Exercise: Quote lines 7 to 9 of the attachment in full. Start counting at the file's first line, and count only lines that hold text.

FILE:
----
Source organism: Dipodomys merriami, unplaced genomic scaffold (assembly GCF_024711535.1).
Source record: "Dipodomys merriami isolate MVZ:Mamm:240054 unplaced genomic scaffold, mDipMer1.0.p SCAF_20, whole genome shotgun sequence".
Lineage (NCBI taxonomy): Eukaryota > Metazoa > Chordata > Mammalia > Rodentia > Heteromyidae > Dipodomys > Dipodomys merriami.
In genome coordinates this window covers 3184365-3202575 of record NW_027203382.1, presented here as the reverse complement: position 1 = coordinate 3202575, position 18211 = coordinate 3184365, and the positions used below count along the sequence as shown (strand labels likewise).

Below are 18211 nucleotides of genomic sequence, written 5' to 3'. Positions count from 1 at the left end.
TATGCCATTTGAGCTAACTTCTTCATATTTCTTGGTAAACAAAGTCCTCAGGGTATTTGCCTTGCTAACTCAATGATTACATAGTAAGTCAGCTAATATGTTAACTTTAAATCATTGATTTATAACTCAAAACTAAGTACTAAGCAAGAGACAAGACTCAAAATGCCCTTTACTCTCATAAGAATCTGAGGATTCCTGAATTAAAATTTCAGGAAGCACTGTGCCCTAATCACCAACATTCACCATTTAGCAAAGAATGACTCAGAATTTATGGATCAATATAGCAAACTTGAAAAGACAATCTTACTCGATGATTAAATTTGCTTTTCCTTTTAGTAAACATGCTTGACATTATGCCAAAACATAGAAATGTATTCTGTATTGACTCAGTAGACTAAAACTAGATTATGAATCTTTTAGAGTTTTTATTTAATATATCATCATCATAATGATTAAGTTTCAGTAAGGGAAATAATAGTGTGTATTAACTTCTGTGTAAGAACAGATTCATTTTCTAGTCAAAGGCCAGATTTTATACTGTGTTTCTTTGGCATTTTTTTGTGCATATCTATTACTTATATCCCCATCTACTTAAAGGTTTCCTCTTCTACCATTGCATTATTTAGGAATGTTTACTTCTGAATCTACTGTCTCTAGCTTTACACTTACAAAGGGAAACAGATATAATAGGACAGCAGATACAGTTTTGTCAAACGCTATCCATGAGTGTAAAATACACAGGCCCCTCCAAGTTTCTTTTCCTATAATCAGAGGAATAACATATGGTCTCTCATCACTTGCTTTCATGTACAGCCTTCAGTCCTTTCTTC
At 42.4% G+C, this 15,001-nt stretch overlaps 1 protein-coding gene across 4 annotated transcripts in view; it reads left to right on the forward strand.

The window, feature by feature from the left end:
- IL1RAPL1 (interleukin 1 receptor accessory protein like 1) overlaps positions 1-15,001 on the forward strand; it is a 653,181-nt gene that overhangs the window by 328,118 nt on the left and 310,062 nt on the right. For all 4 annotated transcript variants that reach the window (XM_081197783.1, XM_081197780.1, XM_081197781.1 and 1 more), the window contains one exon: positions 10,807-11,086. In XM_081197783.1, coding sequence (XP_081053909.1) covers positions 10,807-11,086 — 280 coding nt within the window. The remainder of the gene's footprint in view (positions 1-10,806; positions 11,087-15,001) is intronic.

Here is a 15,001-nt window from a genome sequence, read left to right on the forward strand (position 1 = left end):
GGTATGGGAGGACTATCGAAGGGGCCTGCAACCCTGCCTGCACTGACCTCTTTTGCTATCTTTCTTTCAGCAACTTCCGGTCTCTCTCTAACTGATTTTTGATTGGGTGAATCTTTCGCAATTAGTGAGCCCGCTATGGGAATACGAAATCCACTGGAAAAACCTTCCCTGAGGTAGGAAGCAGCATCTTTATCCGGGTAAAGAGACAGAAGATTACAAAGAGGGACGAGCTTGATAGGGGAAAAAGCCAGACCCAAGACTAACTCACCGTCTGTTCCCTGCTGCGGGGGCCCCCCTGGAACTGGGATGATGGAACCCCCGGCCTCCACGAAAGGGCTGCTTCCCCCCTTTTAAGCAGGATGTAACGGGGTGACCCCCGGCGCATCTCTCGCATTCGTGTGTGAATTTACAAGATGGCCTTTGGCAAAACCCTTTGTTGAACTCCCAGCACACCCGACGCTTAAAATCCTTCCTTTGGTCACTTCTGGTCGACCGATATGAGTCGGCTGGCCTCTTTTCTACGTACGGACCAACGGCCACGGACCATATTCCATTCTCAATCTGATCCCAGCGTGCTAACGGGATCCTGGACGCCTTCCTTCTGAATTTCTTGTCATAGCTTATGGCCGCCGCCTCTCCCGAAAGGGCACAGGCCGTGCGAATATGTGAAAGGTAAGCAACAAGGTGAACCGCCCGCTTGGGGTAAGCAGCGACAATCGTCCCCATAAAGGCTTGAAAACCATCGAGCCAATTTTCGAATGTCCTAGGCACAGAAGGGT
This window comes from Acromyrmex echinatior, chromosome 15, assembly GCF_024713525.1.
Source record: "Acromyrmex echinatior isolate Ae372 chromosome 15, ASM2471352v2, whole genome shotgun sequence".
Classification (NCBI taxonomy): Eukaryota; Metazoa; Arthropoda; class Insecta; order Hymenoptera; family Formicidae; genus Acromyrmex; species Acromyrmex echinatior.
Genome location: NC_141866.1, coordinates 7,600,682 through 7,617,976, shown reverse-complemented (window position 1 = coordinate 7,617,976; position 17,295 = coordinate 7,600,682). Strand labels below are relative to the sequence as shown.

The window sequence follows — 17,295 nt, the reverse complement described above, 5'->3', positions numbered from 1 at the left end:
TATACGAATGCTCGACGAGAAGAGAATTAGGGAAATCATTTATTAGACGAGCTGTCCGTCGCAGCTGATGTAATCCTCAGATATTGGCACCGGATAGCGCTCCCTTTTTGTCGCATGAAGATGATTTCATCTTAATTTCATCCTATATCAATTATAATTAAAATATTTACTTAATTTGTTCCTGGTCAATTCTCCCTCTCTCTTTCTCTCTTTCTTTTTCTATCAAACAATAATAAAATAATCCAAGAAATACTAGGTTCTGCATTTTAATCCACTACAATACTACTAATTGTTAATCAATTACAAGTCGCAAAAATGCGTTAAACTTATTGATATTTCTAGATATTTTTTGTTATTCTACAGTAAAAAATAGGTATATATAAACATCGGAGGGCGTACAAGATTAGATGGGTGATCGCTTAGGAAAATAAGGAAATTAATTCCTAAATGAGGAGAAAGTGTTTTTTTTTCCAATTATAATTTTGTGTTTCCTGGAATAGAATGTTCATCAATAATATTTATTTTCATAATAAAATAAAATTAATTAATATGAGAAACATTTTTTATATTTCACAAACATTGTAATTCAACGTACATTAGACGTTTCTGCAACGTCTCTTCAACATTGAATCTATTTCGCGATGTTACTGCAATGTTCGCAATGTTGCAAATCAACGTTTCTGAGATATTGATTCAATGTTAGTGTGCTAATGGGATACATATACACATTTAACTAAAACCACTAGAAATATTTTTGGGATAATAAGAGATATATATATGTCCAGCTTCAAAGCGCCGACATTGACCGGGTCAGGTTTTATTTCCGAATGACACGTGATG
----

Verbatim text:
At 42.4% G+C, this 15,001-nt stretch overlaps 1 protein-coding gene across 4 annotated transcripts in view; it reads left to right on the forward strand.

The window, feature by feature from the left end:
- IL1RAPL1 (interleukin 1 receptor accessory protein like 1) overlaps positions 1-15,001 on the forward strand; it is a 653,181-nt gene that overhangs the window by 328,118 nt on the left and 310,062 nt on the right. For all 4 annotated transcript variants that reach the window (XM_081197783.1, XM_081197780.1, XM_081197781.1 and 1 more), the window contains one exon: positions 10,807-11,086. In XM_081197783.1, coding sequence (XP_081053909.1) covers positions 10,807-11,086 — 280 coding nt within the window. The remainder of the gene's footprint in view (positions 1-10,806; positions 11,087-15,001) is intronic.